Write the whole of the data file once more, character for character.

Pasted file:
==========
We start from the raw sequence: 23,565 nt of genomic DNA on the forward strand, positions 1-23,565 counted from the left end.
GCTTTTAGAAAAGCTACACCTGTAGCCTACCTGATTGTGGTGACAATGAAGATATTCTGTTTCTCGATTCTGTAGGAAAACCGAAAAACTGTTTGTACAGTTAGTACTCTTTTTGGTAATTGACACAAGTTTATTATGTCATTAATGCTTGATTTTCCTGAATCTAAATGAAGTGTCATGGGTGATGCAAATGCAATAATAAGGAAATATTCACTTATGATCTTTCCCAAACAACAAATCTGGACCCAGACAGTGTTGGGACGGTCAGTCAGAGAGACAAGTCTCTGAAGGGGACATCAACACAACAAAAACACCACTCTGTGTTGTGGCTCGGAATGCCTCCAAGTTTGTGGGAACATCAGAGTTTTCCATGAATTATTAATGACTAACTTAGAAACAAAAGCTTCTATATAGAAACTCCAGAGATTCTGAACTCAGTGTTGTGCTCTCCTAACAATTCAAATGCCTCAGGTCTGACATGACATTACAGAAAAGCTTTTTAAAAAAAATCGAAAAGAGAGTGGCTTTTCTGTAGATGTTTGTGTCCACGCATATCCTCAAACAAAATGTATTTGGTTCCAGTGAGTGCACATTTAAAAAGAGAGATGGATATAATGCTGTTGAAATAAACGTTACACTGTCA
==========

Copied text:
We start from the raw sequence: 23,565 nt of genomic DNA on the forward strand, positions 1-23,565 counted from the left end.
GCTTTTAGAAAAGCTACACCTGTAGCCTACCTGATTGTGGTGACAATGAAGATATTCTGTTTCTCGATTCTGTAGGAAAACCGAAAAACTGTTTGTACAGTTAGTACTCTTTTTGGTAATTGACACAAGTTTATTATGTCATTAATGCTTGATTTTCCTGAATCTAAATGAAGTGTCATGGGTGATGCAAATGCAATAATAAGGAAATATTCACTTATGATCTTTCCCAAACAACAAATCTGGACCCAGACAGTGTTGGGACGGTCAGTCAGAGAGACAAGTCTCTGAAGGGGACATCAACACAACAAAAACACCACTCTGTGTTGTGGCTCGGAATGCCTCCAAGTTTGTGGGAACATCAGAGTTTTCCATGAATTATTAATGACTAACTTAGAAACAAAAGCTTCTATATAGAAACTCCAGAGATTCTGAACTCAGTGTTGTGCTCTCCTAACAATTCAAATGCCTCAGGTCTGACATGACATTACAGAAAAGCTTTTTAAAAAAAATCGAAAAGAGAGTGGCTTTTCTGTAGATGTTTGTGTCCACGCATATCCTCAAACAAAATGTATTTGGTTCCAGTGAGTGCACATTTAAAAAGAGAGATGGATATAATGCTGTTGAAATAAACGTTACACTGTCA